You can create standard numbered and bulleted lists by typing in a way that triggers the AutoFormat
feature to apply list formatting.
When you need as much space as possible on screen to view a document, you can collapse (or minimize) the
Ribbon and then restore it very simple.
When you create a new blank document, any text you type appears in the default font, which is called
Calibri, at a font size of 11 points, which is a standard size for text in everyday
documents (such as letters or reports).
Having your 25 most recently used documents on the File tab, in the Open menu, is handy,
but you may find it's not enough. You can increase the number shown up to 50, and you can pin
(fasten) particular documents to the menu so that they remain there even if you haven't used them recently.
In some document layouts (e.g., magazines), you may need to run a series of text boxes that contain a
sequence of text. Word lets you flow text from one text box to another: When the first text box is full,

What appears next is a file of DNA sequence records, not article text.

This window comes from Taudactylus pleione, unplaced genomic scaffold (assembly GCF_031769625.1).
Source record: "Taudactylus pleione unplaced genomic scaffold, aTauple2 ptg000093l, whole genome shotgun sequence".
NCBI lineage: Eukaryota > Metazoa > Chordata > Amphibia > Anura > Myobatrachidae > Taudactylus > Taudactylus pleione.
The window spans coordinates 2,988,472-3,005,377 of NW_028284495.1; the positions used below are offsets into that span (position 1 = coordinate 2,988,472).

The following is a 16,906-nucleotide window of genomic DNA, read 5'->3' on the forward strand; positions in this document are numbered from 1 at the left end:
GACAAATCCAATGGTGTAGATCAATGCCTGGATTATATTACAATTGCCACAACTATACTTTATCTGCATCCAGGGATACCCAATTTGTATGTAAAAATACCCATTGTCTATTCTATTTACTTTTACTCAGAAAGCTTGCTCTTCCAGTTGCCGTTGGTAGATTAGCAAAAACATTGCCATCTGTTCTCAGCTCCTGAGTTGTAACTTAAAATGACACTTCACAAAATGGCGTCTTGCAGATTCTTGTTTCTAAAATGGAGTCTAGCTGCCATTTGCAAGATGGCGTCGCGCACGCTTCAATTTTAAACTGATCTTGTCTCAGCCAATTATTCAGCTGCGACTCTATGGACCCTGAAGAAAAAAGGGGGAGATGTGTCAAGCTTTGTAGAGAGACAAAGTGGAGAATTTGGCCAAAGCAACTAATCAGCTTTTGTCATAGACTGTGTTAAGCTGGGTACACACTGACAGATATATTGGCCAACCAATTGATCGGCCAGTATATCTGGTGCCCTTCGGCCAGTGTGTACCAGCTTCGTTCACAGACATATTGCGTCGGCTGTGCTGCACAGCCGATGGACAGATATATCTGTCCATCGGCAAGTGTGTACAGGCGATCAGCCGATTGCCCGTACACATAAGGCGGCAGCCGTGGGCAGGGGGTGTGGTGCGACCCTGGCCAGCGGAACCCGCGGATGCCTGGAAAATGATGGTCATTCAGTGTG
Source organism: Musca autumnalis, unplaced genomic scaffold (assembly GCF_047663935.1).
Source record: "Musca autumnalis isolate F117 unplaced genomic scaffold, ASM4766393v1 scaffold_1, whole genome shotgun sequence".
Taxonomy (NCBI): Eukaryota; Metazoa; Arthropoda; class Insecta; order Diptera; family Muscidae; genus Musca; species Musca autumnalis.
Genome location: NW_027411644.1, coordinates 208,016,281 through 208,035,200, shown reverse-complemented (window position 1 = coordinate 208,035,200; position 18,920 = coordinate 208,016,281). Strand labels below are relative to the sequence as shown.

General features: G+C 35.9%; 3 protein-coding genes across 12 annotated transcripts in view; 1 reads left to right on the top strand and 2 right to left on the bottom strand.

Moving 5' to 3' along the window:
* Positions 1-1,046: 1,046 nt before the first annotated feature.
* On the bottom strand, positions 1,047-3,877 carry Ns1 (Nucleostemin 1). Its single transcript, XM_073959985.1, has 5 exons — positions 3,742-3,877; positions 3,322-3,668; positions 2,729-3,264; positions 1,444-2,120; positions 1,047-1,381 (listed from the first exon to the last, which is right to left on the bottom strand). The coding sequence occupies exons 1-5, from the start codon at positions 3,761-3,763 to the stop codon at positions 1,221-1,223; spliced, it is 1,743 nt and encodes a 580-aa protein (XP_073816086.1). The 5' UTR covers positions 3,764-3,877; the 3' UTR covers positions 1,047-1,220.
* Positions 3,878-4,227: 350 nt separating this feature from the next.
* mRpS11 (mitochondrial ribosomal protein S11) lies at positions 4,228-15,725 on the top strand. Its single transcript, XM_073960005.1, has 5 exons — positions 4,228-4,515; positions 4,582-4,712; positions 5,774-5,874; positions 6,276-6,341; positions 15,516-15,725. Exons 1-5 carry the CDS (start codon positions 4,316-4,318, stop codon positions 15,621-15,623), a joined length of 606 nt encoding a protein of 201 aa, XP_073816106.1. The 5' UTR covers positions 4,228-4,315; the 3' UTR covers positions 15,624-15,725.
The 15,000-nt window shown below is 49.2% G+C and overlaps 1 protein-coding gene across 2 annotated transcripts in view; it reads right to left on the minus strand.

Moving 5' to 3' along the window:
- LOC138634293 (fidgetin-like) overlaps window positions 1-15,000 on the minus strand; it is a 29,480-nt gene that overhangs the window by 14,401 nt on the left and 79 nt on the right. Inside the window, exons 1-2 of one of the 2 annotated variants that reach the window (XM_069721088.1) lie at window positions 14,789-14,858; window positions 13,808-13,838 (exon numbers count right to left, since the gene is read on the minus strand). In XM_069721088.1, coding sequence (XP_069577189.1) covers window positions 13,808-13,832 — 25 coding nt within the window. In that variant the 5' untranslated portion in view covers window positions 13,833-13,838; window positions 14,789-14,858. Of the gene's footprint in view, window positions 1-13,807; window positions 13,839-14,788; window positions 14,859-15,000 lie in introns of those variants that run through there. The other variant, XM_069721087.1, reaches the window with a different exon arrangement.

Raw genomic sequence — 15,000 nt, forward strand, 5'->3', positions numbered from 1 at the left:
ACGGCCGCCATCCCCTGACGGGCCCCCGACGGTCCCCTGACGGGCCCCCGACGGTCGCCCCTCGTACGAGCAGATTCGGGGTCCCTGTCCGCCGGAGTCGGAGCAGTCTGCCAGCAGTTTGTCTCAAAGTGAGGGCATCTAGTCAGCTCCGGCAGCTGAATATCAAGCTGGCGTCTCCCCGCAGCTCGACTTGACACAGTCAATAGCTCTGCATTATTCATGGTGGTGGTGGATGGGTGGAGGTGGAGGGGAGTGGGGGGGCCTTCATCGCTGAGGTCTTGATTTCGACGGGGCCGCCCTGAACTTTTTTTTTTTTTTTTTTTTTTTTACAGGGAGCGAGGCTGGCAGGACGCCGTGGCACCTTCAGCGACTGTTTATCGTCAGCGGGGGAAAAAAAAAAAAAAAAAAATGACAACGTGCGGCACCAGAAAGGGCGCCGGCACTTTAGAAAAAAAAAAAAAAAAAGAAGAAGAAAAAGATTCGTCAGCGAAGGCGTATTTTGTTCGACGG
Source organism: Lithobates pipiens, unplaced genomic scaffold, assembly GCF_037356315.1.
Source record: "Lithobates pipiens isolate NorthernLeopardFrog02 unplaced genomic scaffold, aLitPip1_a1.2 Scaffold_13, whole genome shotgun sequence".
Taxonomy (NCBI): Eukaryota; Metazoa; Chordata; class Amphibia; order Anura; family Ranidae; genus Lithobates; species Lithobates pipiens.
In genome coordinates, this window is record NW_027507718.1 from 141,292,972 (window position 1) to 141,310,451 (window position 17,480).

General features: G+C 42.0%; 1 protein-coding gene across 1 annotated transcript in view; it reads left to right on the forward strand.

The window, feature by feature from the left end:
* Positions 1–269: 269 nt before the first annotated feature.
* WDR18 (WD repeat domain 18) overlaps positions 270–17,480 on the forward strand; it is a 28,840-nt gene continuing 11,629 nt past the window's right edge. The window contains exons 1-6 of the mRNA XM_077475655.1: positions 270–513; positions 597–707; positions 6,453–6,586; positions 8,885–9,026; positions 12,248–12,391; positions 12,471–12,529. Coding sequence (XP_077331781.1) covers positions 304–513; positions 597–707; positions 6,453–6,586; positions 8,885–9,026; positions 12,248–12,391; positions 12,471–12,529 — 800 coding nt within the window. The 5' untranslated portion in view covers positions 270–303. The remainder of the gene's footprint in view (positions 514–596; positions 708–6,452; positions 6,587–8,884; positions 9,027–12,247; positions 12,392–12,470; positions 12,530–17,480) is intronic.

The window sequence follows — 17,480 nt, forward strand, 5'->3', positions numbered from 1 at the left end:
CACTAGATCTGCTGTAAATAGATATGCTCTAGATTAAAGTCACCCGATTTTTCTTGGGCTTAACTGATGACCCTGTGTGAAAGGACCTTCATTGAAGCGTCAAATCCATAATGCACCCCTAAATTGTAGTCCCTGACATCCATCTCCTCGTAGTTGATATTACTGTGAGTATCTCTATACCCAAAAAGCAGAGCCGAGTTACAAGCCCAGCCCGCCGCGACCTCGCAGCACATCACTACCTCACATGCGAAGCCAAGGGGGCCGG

Word automatically moves to the next text box and fills it. If you add or delete text in a text box, Word
adjusts the text in the subsequent text boxes accordingly.
If you use large pictures in a document, its file size increases rapidly. You can reduce this problem by
telling Word to compress the pictures.
As you work on a document, you usually see the results of the field codes that you've inserted instead of
the actual codes themselves. Because of this, these field results may be difficult to distinguish from
standard text, so Word has added a feature called shading that helps you to locate such results.
Creating custom menus in Word is a funny feature you can use to create groups of the options that you use
most often, and then plug them into the menu you name and use yourself.
In Word for Microsoft 365, this feature is no used.
Use the AutoCaption feature if you want to add captions to all items of a particular type